A Field of Dreams for Fathers
As a lifelong Chicago Cubs fan, I devoured John Grisham's latest novel called Calico Joe. Weaving together historical figures and fictional characters, Grisham tells the story of Joe King, a Cubs rookie who sets the league on fire doing the 1973 season. He creates a parallel plot focusing on the tragic upbringing for a boy named Paul Tracy, whose life is forever damaged by his father's ending of Joe King's career with an intentional beaning that summer of 1973. The unfolding story may be fictional, but reveals the enduring reality of family tragedy. Years ensue as a grown Paul Tracy hatches a plan to help his father, Warren, redeem a wasted life about to end due to cancer.
I was struck by this story and the use of the simple joy of a young boy dreaming about baseball and how this field of dreams can actually become a field of grace. For all of us who have known the joys and heartaches of fatherhood, we know that our fields of dreams for our children inevitably also need a field of grace. Father's Day, like special recognition days in America, has been infected by the marketing bug--man toys, updating dad's wardrobe, and BBQ's become the ever-present sales pitch that rises to a fever pitch. Selling Father's Day can overwhelm the fact that this day also provides an opportunity for dads to think about what it means to be a father. Truth be told, our own dads are important influences on who we become. If we become a father ourselves and watch our children grow up, we see in vivid human experience that fatherhood can be a mixed bag. It carries with it moments of great joy and lingering shadows of the mistakes we all have made as a father. That's where we need a field of grace.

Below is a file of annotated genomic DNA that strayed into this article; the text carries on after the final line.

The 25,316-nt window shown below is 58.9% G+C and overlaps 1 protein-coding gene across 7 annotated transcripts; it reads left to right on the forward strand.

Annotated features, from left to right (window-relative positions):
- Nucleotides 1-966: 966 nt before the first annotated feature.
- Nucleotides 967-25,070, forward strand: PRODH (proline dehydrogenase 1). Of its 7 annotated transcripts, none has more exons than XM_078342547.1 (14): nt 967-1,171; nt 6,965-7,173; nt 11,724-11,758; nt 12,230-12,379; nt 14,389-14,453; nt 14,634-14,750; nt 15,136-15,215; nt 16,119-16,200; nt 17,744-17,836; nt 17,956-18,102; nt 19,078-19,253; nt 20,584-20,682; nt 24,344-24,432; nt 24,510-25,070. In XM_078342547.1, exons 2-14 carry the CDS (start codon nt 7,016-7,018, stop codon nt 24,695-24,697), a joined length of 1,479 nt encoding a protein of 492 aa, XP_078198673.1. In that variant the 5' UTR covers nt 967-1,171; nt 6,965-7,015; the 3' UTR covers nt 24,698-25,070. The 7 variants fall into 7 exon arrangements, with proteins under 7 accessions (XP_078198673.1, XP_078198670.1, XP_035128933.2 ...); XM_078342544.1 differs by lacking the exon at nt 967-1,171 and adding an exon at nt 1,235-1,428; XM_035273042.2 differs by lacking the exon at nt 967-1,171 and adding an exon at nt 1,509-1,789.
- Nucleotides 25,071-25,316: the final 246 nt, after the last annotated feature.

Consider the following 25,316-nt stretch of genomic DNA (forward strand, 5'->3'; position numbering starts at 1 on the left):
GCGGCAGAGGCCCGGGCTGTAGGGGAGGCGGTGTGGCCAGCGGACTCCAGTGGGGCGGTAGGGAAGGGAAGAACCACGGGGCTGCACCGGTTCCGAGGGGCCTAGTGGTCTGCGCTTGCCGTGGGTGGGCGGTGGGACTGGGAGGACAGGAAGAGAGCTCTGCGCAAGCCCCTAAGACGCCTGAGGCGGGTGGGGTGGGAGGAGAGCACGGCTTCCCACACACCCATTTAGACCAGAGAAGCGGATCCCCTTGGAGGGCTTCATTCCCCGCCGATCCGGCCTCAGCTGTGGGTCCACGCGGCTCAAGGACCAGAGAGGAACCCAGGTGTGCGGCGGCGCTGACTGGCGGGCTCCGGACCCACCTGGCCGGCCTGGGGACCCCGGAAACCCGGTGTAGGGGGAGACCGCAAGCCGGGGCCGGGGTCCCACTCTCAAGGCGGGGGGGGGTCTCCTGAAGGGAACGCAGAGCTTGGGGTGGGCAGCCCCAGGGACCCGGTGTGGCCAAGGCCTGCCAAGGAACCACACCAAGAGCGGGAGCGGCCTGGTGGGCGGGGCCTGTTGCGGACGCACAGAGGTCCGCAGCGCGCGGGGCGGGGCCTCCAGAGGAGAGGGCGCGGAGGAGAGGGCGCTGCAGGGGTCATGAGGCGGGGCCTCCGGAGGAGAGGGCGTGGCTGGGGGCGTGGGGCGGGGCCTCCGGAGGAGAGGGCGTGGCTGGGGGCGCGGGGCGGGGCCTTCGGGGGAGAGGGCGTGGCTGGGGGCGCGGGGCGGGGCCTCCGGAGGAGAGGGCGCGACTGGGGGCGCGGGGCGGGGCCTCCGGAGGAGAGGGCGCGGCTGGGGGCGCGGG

Fatherhood is a poignant experience where we are confronted with our human inadequacy on a regular basis. That's why I loved Grisham's Calico Joe. Baseball is a game where you can be a hero one day and a deep disappointment the next. Making ESPN "plays of the day" segment doesn't happen for every player and certainly never without continual striving for consistency. Most of us dads have regular good days as father, a few spectacular days, and then there are more days than we would like, where we just messed up. Those "mess up days" all too often get blown out of proportion in our memory, we live with guilt and try to overcompensate, which only adds to the complexity.
I'm glad my "mess up days" have approached equilibrium when balanced out by a few good days and the rare spectacular moments. I'm also grateful for a heavenly Father who has been ever faithful and provided grace to my family when I was less than adequate. I am even more grateful that my field of dreams, to be a great father, has not ended with an "error" on a difficult play because that field of dreams has been a doorway to a field of God's grace that I would have never known without the experience of fatherhood.
To Victoria and Olivia, the two finest daughters a father could ever have.
Happy Father's Day!
Byron D. Klaus, President
Assemblies of God Theological Seminary